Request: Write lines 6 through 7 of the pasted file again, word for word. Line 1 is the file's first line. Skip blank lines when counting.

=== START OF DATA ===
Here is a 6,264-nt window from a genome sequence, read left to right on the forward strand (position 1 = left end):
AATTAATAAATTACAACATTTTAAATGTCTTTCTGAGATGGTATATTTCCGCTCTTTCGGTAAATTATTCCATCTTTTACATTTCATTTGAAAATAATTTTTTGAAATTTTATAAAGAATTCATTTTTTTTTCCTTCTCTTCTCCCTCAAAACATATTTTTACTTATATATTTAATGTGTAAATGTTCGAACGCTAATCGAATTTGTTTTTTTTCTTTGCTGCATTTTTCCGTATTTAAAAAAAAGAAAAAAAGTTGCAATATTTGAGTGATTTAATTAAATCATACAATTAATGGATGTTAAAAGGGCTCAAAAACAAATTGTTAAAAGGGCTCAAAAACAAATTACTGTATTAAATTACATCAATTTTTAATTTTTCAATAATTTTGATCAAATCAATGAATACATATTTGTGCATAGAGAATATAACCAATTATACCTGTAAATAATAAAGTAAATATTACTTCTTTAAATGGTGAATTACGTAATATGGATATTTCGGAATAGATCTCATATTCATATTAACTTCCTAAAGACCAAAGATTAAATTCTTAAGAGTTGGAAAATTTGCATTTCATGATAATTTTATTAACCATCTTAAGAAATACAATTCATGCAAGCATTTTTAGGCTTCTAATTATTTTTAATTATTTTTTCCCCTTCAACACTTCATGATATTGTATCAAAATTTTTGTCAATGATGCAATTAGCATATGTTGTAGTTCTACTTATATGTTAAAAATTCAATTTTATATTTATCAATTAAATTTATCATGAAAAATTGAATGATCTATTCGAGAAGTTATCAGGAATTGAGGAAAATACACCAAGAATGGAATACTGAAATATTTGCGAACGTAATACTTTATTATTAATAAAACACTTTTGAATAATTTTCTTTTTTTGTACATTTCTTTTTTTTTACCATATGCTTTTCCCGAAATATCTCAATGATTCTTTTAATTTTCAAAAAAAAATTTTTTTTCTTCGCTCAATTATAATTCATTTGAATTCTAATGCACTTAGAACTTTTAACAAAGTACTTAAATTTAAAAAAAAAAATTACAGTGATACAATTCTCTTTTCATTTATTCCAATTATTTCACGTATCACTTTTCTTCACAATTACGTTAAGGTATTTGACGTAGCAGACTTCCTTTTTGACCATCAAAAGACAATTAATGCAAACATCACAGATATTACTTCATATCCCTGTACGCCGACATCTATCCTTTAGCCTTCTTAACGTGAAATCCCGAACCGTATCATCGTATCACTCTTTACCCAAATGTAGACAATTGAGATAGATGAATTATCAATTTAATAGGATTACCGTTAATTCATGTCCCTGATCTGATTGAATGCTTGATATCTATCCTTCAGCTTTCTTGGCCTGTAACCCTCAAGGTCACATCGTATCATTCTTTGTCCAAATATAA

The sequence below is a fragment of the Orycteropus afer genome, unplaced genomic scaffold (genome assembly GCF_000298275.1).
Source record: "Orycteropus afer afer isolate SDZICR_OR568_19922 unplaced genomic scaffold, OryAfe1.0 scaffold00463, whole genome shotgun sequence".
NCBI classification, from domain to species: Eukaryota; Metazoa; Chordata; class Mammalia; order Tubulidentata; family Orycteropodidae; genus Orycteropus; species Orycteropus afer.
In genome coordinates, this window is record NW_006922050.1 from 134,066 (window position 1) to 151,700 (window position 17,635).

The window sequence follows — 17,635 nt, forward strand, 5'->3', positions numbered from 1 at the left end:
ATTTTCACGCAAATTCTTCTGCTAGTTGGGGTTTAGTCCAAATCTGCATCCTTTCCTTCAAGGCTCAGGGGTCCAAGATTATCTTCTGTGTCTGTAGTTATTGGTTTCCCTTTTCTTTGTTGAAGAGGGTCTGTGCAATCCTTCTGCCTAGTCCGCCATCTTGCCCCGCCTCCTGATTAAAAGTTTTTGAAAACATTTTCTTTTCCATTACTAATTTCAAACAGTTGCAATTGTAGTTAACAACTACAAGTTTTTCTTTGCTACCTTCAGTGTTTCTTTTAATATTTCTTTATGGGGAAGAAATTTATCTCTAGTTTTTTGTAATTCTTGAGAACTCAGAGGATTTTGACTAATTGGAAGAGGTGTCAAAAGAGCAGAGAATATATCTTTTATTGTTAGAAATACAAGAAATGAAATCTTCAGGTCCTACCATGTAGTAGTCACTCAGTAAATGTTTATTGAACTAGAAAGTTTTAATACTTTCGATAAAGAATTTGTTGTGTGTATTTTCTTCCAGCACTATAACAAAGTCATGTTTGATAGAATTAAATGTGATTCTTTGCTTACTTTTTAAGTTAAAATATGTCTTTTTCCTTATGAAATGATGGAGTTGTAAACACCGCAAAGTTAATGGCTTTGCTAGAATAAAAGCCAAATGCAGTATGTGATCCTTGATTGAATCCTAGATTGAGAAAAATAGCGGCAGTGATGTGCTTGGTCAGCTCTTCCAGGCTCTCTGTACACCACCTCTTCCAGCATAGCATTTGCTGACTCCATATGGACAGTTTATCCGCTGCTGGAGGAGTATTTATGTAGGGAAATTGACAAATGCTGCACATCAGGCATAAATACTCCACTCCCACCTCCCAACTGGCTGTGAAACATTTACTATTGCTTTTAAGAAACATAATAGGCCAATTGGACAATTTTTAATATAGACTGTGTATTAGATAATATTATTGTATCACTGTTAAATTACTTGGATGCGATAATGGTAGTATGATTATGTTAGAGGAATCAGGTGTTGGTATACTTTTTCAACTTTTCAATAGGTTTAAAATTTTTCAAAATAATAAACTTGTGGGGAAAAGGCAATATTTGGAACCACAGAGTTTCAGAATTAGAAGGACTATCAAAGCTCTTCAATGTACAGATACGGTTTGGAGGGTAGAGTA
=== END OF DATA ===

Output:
In genome coordinates, this window is record NW_006922050.1 from 134,066 (window position 1) to 151,700 (window position 17,635).

The window sequence follows — 17,635 nt, forward strand, 5'->3', positions numbered from 1 at the left end: